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5 modern tips for Christian dating in the 21st century

5 modern tips for Christian dating in the 21st century

Being a Christian in the 21st century is no mean feat. It’s not even something I might wish upon my greatest enemy, and when it comes to the dating game and dating websites, the commitment is real, tough, and at times disheartening.

The modern era gave us hook-up apps, One Direction, and new hurdles in social trends. Limitless options in cyberspace aren’t necessarily helpful, and the freedom of choice, is at times paralysing. The desire to find a Zac Effron lookalike with the heart of Pope Francis has pushed us to either become so specific we lose sight of great people, or give up on commitment entirely, instead searching for the greater upgrade, disregarding the fact we are dealing with people—not a Mercedes-Benz.

Even if we do spot a dashing Christian, the person may or may not have been honest on his or her social media profile. A few years ago, an atheist friend of mine pointed at me with victorious venom when a documentary on Channel 4 indicated statistics that Christians lied more than Atheists on dating websites. I didn’t go online for another two years, nor did I wish to call myself a Christian in public. Yet I refused to use blanket statements like my fellow mid-thirty ladies believing, “There are no good men in the church.” This wasn’t technically true—they just hadn’t dated any honourable ones yet. As an activist for healthy Christian relationships, I decided to break Channel 4’s mould, and be a Christian woman who is honest, real and communicated at a heart level. I was hopeful because I believed in the paradox of God and the impossible.

So how do we date while still holding the values of truth, righteousness, joy, purity plans, honour and “‘til death do us part,” at the forefront of our intentions? How do we conduct ourselves according to Christ-like behavior in a cyber forum often riddled with question marks on false identity? Within my observations of both pastoring relationships and witnessing behaviors in my own dating life, here are a few tips that could get the love-ball rolling to a chirpier tune:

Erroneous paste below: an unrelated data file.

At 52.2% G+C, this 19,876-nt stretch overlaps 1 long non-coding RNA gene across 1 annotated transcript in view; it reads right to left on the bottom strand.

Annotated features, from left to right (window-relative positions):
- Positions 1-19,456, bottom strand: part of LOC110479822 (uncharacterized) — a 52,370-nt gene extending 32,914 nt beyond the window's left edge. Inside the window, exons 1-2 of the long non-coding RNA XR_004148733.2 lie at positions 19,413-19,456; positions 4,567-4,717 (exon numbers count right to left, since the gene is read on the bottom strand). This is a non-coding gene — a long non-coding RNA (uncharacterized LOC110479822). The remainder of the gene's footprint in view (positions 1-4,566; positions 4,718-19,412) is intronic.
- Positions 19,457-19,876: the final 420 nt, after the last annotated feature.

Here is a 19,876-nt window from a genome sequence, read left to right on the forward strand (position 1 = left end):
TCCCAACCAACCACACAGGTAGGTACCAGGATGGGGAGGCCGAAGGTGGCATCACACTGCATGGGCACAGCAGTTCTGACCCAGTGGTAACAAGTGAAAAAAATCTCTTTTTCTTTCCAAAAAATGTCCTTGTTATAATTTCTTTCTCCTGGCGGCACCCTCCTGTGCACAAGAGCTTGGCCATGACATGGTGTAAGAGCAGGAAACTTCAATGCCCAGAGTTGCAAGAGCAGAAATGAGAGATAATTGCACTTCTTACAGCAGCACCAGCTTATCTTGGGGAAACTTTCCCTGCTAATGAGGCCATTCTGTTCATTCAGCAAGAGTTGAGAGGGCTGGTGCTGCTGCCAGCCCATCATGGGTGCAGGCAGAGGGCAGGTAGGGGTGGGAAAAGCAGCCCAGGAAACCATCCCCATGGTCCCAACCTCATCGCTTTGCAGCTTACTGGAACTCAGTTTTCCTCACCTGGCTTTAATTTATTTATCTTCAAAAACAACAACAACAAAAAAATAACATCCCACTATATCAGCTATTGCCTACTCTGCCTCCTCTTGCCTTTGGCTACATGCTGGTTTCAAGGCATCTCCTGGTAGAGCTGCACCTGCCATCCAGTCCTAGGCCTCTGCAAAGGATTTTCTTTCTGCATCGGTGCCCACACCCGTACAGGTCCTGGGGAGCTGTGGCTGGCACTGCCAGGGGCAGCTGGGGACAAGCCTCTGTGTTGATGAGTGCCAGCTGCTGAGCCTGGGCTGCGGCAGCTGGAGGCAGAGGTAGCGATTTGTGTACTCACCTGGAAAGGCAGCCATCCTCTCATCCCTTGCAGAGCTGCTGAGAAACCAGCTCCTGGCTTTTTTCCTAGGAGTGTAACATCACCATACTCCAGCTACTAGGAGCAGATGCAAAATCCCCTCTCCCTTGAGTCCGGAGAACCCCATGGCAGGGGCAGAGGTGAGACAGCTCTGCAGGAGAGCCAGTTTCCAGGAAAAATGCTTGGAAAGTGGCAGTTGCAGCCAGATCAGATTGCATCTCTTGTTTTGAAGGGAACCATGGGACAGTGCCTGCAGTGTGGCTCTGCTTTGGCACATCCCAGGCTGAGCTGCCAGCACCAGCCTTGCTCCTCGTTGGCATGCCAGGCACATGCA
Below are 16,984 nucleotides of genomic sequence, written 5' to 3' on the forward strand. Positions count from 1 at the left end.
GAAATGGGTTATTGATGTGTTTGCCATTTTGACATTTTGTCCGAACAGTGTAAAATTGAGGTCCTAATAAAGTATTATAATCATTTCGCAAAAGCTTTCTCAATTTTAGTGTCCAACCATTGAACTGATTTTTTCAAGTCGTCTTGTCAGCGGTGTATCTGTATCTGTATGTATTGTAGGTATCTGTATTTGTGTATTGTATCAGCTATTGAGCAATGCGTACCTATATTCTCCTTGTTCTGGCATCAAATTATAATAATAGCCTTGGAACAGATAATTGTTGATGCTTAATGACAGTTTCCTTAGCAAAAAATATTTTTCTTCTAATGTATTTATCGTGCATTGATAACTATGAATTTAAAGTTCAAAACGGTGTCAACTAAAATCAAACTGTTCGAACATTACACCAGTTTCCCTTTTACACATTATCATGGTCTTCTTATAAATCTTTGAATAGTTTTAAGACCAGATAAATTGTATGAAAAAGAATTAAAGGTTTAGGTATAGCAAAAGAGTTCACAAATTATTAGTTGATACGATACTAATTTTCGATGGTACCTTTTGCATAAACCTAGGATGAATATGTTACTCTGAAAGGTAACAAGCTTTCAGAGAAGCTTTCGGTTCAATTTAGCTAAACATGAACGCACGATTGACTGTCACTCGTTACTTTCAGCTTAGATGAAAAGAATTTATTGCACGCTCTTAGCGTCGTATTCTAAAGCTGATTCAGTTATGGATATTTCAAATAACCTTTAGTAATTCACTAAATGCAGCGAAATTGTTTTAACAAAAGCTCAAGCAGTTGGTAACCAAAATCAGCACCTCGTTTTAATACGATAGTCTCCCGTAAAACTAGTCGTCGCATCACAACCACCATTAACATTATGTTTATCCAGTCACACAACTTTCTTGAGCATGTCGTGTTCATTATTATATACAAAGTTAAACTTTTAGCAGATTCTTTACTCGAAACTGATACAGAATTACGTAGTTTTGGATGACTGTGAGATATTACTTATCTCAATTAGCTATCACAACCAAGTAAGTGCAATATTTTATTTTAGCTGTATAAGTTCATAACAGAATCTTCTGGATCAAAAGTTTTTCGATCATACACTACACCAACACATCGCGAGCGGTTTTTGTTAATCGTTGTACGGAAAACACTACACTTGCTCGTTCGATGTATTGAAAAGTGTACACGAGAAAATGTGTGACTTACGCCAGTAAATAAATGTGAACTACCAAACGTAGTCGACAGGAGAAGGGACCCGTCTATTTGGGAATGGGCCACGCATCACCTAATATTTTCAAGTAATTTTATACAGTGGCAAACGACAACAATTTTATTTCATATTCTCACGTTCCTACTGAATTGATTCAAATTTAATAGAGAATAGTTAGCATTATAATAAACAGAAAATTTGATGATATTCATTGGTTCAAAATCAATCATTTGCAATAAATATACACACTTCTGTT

1. Be Authentic and Honourable

Sometimes we critique how the other person makes us feel instead of appreciating who that person is. Conversely, don’t attempt to be something you think the opposite sex wants. The more authentic you are, the safer the other person will feel, and the less messy it will be later on. Hold onto your identity, and your faith, always seeking to give, and creating a stable environment in the most vulnerable of relationship encounters.  And whether or not a relationship occurs from meeting – exit well with communication, honesty and a pinch of diplomacy.

  1. Space your Pace

Don’t allow much time between initial conversation and meeting face-to-face. Often our perception of someone’s persona is based on what they want us to see, and we build unrealistic expectations. Social media can create a pretend world of whom we would like to be rather than who we really are. Ensure you discover chemistry outside of the 2D screen, checking you can interact face to face, in conversation, just like they did in the 1950s. You see, not all post-modernism works in our favour. Some of the traditional methods have proven to be more connecting than today.

Handle initial excitement with a glacial pace. Interaction with anyone of the opposite sex can spark fun and intrigue, but delve deeper into conversation before racing ahead with relationship status. All good things come to those who space their pace.

  1. Date Like You Mean It

Accountability is still required online. I often find men are far more amiable to have friendship with after the first date if they’ve got a team of people from which they are seeking guidance. We’re never too old to be mentored. Anyone who doesn’t invite that kind of authority into his or her life is questionable to me.

  1. Avoid Being Ruled by Lists

Statistically, many Christians have stayed on dating websites for years, never finding their mate. Factors such as age limitation, fear of imperfection, and pickiness about height, have played a major part. Be exploratory in your discovery, and grasp lightly the boxes you ticked. I might love a man with money and a six-pack, but one filled with kindness, character and wisdom holds greater longevity for me. There is a difference between finding a boyfriend and finding a spouse. Beware of what your list is gunning for.

  1. Be exclusive

Despite the plethora of choice in cyberspace, use your relationship with God to confer and think carefully as to whom you want to place time and conversation, one person at a time. This echoes an ease with intimacy. Dating is merely about building trust, so start as you mean to go on with faithfulness that doesn’t seek to gain over giving.

It’s all rather simple. We have complicated dating as much as we have complicated the Gospel with our own fear, past experience or hopelessness. Dating can be a delectable choice on the menu, but much of the enjoyment is up to us—what we think, how we act, and what we do that will make it as delightful as it as meant to be. Taking ownership over our own decorum sets us back to a good start, and a brighter tomorrow.